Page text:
Chinese Bakery-Style Fruit + Cream Cake

This is a belated Mother’s Day post.  Since I started baking more regularly, my mom has been my primary taste-tester and honest critiquer.  What especially touches me about her support is that she is actually quite vigilant about her dietary habits and sugar intake.  Despite this, she still gets excited about the things I make and always finds a way to fit in an enthusiastic nibble of whatever mess I’ve made.

Yup, she has always enthusiastically partaken in the things my sister and I have concocted – at times bravely so, with the courage that springs only from a mother’s deep love for her well-meaning but hopelessly inept children.  The kind of love that makes you not only eat an entire ham and cheese sandwich presented to you in bed that was kind of soft upon removal from the microwave and then cooled into an impenetrable block of  bread and deli fixings, but also reassuringly declare that you love it.

Hopefully this cake begins to make up for all the questionable things ingested over the years.

It’s light, fluffy and moist.

With lots of fresh fruit inside…


…and out.

Kiwi, mango, and papaya forlornly strewn about.  There should have been more fruit, but *someone* ate it all right before the cake was assembled.

And just a touch of sweetness.

Our family in turtle form, courtesy of Hobbit and her mad Mother’s Day crocheting skillz. So sweet.

Yes, a chinese bakery-style cake was perfect.

Turtles like cake too.

Some notes:
1.  Sugar content.   I cut the sugar from the original recipe even more for my mom’s sake.  We didn’t miss it flavor or texture-wise.  A simple syrup is poured over the cake anyways, which compensates for any lost moisture.

2.  Pudding vs. whipped cream middle layer.   For the middle layer, I substituted a vanilla custard pudding recipe in place of the custard filling recipe in the original recipe (I felt like I could still taste the flour in the original custard despite cooking it to a brief boil).  All the chinese bakery cakes I’ve had have used whipped cream in the middle layer;  not sure which I like better.  Pudding provides moisture and structure, whipped cream keeps the cake lighter and fluffier.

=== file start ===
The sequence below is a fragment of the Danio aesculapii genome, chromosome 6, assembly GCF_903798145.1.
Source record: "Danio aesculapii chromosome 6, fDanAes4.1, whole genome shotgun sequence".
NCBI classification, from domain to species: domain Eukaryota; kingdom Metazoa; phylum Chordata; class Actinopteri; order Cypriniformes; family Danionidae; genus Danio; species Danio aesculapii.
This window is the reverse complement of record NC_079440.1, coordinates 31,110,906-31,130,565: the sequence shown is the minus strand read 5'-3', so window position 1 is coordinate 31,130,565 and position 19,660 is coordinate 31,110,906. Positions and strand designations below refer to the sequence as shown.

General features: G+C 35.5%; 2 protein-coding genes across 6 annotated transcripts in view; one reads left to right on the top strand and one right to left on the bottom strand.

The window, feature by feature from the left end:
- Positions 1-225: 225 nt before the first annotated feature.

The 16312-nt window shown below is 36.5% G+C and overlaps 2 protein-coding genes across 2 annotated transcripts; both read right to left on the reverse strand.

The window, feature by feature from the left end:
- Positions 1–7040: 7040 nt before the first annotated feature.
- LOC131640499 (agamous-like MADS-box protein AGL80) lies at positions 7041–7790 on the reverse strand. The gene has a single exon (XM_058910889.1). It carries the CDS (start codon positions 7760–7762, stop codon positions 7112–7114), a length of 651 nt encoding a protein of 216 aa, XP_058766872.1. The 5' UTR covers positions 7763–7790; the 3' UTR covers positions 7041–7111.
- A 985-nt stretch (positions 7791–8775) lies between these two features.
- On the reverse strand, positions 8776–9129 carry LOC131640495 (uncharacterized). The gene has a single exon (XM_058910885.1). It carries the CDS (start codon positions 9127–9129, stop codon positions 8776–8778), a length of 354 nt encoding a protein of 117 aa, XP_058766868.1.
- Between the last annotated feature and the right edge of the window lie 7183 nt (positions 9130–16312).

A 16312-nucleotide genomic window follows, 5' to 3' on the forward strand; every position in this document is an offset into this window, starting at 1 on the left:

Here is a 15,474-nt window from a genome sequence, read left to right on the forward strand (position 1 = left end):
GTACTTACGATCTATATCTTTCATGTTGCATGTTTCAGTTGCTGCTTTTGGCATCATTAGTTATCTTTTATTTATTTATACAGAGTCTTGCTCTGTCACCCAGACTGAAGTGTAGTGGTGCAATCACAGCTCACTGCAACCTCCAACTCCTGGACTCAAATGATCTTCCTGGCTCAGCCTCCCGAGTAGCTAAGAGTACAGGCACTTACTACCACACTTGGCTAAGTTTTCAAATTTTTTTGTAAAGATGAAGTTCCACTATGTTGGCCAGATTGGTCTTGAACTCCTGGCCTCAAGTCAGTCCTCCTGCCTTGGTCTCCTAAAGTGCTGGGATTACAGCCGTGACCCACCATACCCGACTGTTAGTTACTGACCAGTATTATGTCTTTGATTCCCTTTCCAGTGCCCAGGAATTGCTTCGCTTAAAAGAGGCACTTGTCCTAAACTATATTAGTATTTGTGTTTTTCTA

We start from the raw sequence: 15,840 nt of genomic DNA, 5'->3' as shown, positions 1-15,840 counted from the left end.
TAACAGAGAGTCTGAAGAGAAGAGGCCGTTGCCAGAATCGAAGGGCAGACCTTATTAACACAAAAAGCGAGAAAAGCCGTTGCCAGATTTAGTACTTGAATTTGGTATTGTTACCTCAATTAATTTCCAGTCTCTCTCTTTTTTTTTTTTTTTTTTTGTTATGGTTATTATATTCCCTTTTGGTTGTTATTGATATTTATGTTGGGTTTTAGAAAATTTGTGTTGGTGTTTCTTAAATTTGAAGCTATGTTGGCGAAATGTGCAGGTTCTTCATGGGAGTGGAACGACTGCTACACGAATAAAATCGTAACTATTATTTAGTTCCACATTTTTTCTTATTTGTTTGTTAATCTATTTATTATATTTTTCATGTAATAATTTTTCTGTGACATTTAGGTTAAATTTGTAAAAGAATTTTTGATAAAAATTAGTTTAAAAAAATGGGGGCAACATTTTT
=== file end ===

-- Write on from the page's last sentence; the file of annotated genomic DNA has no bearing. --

3.  Whipped Cream.  Volume:  The ingredient volumes for the whipped cream frosting are enough for a lightly frosted cake (see second picture).  If you prefer a thicker layer of whipped cream, increase the volumes (the original recipe doubles everything).  Stabilization:  I’m not convinced adding gelatin to the whipped cream does much (Maybe it would be more noticeable on a hot, humid day?).  The texture didn’t seem much different from that of unstabilized whipped cream either the day of or several days after, and so far, the gelatin has solidified into tiny bits each time I’ve used it.  If anyone has any insight or tips on adding gelatin, do share!

4.  Shelf life:  I would eat this on the day of assembly.  The cake is very airy from the eggs and has very little structure to it (less than 1 cup of flour), so the bottom layer in particular compresses quite a bit from the weight of the cake itself if left overnight (see second picture again).  The cake also becomes a bit soggier overnight.  Still tasty, just not as fluffy and delicate as it would be if you were to eat it the same day.  I’d say it’s edible up to 2 days after assembling.  3 days is pushing it.


RECIPE adapted from Eva Bakes
(Click to enlarge)

chinese bakery-style cake blog

chinese bakery-style cake JPG 2

Seconds? Why yes, please!


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